Special events: April 2010 Archives

April 30, 2010

Fundraising Bake Sales: Beware the Cream Pie!

Is it my imagination, or was there a lot less regulation of bake sales when I was a kid?

I've been noodling around the Internet, and a surprising number of cities and counties -- from Albuquerque, New Mexico to Champaign-Urbana, Illinois to Lewiston, Maine -- require nonprofit groups (and others) to get a permit before holding a bake sale.

Not all areas charge for the permit, and the majority still let you go ahead without one. But even the no-permit areas are paying increasing attention to the health issues surrounding selling food to the public, and expect bake sales to comply. And I wouldn't want to be the group that makes the paper because of a "permit bust" or a Salmonella outbreak.

Who knew that the humble cream pie was such a villain? I'm seeing it over and over again, on everyone's "DO NOT SELL!" list even for groups that have a permit. Apparently all the milk and eggs make a lovely recipe for not only custard, but for bacterial growth when left outside a refrigerator.  

In the absence of any national rules, here's what I'd suggest if you're planning a bake sale:

  1. Call your local health or food service department to find out the permit and any other rules. Follow them.
  2. Take your own steps to avoid being the cause of health problems, such as reminding your bakers to be extra careful about cleanliness in the food prep process, wrapping or covering everything in plastic at the sale, and serving with tongs.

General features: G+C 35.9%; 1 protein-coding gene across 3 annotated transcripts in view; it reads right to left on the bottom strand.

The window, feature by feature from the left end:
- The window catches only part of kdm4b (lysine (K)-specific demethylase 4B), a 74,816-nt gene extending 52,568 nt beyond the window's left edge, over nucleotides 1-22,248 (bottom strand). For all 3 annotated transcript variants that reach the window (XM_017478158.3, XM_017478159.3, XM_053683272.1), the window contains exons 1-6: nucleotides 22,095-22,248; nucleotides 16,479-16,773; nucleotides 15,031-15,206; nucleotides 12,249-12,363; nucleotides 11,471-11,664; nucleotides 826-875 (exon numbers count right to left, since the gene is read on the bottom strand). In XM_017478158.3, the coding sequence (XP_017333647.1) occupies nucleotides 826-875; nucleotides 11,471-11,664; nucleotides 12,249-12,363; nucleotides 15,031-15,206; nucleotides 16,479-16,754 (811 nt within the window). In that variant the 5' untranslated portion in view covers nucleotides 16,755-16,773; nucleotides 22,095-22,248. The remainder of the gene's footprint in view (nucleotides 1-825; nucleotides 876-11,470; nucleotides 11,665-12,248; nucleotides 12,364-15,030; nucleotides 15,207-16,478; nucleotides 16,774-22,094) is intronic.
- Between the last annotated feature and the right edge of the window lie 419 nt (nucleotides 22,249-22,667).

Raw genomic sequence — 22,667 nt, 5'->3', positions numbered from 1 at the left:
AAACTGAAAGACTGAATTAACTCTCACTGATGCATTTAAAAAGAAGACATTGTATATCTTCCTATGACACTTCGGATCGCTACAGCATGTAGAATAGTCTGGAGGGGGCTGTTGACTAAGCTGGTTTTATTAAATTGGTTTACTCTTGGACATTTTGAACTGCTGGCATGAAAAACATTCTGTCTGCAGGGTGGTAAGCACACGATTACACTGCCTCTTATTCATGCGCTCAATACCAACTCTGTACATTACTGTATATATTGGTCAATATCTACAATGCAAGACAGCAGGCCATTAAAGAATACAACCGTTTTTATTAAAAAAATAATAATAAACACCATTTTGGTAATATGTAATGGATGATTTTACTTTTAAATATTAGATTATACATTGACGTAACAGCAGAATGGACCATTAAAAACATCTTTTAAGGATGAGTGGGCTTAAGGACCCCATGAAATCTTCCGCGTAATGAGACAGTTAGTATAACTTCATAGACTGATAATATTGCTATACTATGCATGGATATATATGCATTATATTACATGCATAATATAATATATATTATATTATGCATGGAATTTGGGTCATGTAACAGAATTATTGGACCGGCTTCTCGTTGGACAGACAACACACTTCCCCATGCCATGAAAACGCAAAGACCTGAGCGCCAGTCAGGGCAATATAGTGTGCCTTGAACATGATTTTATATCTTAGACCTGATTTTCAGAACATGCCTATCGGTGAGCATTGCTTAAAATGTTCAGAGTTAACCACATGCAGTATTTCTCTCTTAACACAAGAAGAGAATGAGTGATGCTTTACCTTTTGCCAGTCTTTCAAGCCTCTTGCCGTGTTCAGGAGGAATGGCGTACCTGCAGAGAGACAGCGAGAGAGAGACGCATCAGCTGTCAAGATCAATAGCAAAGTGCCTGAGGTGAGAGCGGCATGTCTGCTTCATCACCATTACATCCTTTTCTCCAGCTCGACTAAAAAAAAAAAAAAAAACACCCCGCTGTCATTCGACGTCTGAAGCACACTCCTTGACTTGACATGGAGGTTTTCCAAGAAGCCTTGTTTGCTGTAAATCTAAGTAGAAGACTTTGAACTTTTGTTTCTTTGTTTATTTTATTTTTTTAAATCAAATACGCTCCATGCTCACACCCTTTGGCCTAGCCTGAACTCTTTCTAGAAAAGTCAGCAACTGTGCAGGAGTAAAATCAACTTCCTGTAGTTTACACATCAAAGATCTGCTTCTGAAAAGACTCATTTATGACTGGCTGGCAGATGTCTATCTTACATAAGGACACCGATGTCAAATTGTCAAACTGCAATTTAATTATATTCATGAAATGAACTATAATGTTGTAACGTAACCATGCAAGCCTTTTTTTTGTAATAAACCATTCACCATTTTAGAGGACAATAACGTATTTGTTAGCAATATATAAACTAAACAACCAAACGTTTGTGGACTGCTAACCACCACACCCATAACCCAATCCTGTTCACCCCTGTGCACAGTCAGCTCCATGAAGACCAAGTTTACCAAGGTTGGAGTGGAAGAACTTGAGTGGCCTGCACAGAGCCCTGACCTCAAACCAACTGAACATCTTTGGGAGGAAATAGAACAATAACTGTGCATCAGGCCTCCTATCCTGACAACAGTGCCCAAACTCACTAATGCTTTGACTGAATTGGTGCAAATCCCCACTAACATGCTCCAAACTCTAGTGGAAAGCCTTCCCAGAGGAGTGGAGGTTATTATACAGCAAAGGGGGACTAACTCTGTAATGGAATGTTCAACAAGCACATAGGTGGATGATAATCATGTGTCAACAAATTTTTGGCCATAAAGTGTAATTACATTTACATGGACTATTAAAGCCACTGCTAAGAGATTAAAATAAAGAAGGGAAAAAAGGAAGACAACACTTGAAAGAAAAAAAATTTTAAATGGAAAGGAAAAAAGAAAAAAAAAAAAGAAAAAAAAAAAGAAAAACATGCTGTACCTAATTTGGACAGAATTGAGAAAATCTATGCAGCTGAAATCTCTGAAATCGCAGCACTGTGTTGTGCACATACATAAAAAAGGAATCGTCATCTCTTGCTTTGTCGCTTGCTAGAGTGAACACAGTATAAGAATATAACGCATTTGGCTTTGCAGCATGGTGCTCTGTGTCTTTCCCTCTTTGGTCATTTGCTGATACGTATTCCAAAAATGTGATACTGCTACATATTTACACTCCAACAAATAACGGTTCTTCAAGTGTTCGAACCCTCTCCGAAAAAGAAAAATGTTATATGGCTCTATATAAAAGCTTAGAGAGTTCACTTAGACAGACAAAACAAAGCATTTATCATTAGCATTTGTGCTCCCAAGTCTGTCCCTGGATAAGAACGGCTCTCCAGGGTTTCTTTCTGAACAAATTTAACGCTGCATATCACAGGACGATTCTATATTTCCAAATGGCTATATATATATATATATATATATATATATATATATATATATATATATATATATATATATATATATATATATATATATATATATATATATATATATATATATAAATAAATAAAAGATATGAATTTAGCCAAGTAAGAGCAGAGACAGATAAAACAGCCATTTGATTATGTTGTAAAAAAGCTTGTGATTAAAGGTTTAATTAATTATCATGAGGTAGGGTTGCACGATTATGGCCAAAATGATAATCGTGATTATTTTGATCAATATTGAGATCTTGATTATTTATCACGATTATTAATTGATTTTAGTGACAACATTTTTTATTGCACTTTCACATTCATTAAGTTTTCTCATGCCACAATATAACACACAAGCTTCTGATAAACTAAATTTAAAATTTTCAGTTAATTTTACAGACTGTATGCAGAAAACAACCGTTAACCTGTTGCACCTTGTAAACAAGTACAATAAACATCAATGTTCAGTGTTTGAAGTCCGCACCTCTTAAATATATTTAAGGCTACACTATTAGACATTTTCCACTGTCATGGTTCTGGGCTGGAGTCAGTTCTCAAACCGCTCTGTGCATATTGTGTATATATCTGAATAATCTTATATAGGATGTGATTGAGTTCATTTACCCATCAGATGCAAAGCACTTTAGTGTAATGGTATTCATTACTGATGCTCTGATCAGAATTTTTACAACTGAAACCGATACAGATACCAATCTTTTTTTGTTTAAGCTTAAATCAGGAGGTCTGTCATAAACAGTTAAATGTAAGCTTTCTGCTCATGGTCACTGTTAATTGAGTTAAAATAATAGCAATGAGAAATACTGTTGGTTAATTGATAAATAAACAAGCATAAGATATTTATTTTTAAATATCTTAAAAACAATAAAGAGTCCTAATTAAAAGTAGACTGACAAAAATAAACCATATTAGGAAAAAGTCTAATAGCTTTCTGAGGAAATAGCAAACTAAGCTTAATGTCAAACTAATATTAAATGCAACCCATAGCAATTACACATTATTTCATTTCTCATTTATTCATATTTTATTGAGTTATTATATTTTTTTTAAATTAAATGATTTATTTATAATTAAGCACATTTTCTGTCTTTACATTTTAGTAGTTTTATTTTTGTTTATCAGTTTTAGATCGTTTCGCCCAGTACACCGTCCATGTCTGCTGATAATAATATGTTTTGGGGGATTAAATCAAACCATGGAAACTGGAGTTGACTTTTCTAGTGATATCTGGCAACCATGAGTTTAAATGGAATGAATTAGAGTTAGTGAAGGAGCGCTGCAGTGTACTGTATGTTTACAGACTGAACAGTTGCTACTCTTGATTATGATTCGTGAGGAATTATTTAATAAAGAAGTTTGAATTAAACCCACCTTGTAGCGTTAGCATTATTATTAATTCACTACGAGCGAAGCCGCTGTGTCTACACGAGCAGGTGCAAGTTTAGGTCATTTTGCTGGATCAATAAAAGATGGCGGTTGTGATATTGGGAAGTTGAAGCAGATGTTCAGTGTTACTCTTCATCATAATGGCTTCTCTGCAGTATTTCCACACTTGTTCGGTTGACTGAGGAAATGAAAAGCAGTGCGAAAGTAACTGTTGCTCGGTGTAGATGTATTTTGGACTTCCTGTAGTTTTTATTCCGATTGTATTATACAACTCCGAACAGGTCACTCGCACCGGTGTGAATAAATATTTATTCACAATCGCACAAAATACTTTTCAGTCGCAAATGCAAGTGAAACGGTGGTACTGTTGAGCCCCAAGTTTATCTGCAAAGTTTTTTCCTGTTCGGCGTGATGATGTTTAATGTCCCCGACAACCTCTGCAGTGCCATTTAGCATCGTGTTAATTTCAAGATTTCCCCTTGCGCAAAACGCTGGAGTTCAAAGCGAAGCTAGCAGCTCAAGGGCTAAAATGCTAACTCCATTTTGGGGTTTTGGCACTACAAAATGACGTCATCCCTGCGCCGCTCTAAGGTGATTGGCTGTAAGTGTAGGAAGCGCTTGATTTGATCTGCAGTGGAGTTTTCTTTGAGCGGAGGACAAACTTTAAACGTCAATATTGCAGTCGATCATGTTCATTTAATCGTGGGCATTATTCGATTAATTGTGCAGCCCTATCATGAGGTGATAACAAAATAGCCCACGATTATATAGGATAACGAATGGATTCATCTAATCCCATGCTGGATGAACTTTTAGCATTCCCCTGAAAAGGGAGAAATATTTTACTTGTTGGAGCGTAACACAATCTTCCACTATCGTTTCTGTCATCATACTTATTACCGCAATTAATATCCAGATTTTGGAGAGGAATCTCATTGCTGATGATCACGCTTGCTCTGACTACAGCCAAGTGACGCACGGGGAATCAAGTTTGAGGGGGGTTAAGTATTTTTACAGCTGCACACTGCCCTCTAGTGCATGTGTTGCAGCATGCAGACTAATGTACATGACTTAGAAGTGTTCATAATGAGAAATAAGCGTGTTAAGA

3. Ask bakers to create labels with full and accurate lists of ingredients, in case buyers have allergies. (Peanuts, wheat, and dairy are common concerns.)
  4. Whatever you do, don't serve cream pies. Or pumpkin, or meringue.
How did we all survive childhood, I wonder?

April 16, 2010

Fundraising Kudos to: Lawrence Hall of Science

The Lawrence Hall of Science, in the hills above the UC Berkeley campus, is known primarily as a place to take your kids to learn about math and science. So you've got to hand it to whoever there thought up "Geek Out Night," their new-ish monthly event where adults can mingle, meet scientists, play with the exhibits that are usually surrounded by a crowd of kids, and visit a cash bar.

It's not an event that every nonprofit can repeat -- but worth noting is how the organization took its existing assets and found a new (and fun) way to use them, reaching a different audience.

Too bad I missed the one where you bring in your broken old electronics (toasters, DVD players, etc.) and their experts helped you take it apart, put it back together, and see if you could make it work!